She learned about Dormont’s grant through Pitt’s Graduate School of Public and International Affairs CONNECT program. The DEP grant reduced glass recycling costs, and the partnership with Verona dropped them more, she said. So instead of paying its waste hauler $8,195 for three collections, the initial cost is $2,500 for Oakmont for the bin. It also splits the hauling fee each time that bin needs to be emptied — $400 — that collaborative members are responsible for with Verona. Fees will drop in the second year, thanks to the grant.

The two boroughs kicked off glass recycling on St. Patrick’s Day, appropriately, she said because it would generate lots of those glass bottles. Oakmont has collected 20 tons of glass since March, Anderson proudly reports.

Technology helps there. Estell explained that each bin has a camera inside. The hauler knows when to come and collect the glass, making the process more efficient with fewer trips.

The DEP grant will expire this November, and it has room for one more municipality to join the collaborative. PRC, Anderson and Estell all have goals to continue recycling to keep glass and more out of landfills, as well as other methods to help the environment.

Shea said PRC will continue its traveling glass bin and relationships with partners, and all are welcome to use the new promotional materials to educate and alert residents. Allegheny County’s been a great supporter, she notes, and the collection events in its parks are always popular.

PRC has been applying for grants to spread glass recycling through the state, and an effort is underway to bring it near Media. Shea also has interest from Cambria, Lawrence and Mercer counties. More locally, it wants to work with eastern suburbs of Pittsburgh, such as Monroeville and Penn Hills. Communities can apply for recycling act grants, she noted. Most of those cover the costs of the bins; governments need to pay hauling costs.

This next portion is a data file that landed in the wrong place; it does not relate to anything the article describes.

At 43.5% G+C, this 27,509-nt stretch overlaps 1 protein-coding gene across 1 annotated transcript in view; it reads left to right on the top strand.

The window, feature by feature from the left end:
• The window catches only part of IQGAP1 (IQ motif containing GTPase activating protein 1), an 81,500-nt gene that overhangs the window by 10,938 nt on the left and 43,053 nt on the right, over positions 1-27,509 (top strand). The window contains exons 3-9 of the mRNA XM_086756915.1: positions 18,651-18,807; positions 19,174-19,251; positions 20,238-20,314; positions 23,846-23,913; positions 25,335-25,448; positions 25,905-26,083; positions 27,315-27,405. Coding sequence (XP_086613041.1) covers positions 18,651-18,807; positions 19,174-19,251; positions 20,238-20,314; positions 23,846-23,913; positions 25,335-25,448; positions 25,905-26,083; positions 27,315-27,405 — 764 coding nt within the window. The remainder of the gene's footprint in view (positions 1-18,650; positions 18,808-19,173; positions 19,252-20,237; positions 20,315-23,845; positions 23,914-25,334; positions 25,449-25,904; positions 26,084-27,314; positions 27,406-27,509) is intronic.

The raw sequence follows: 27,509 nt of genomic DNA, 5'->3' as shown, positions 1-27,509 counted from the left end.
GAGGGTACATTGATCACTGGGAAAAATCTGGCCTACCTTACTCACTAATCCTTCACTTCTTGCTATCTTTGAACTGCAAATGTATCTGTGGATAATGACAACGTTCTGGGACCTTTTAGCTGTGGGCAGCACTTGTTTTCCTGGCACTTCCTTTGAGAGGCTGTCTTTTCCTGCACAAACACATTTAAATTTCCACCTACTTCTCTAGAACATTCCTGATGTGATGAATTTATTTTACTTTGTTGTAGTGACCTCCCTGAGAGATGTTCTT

An enthusiastic Anderson wants Oakmont to turn the dead-end portion of Ann Street, where the glass bin is located, into a recycling center. Right now, the borough has an aluminum can collector there as well, but Anderson wants a cardboard recycler and clothing collection bins, too.

She is talking to the city of Pittsburgh about its pilot project for a food waste collection and composting effort, and if the grant process is successful, she can see Oakmont joining in. She’s also looking forward to a free paper shredding event on Oct. 7 — Oakmont’s third — with the goal of filling that truck. It will continue its hard-to-recycle-waste event with PRC, too.

Further the borough has partnered with Duquesne Light to get electric vehicle charging stations that residents can use for $2 an hour and bought a Ford 150 Lightning electric truck for its parks department. And it brings goats in from Capricious LLC in Butler to get rid of vegetation along the Allegheny River.

“The vision for Oakmont is to be the most sustainable place to work, live and play,” Anderson said.

Estell, an ardent recycler along with his family, believes food waste is the next item for all to tackle in recycling efforts. He is aware of the Pittsburgh pilot project, too.

Government officials can do their part, but he believes so must individuals. “Years ago, we had the slogan ‘Reduce, reuse, recycle.’ Reducing our consumption was the first goal. Reusing is the second goal. The third option is to recycle.  We’ve spent so much time on the third option, we haven’t spent as much time on the first two.”

Officials and Pennsylvania Resources Council staff cut the ribbon on the first permanent glass recycling bins at Village Square Mall. (Pennsylvania Resources Council)

Helen is a copy editor at the Pittsburgh Post-Gazette, but she's currently on strike. Contact her at hfallon@unionprogress.com.

Helen Fallon

Helen is a copy editor at the Pittsburgh Post-Gazette, but she's currently on strike. Contact her at hfallon@unionprogress.com.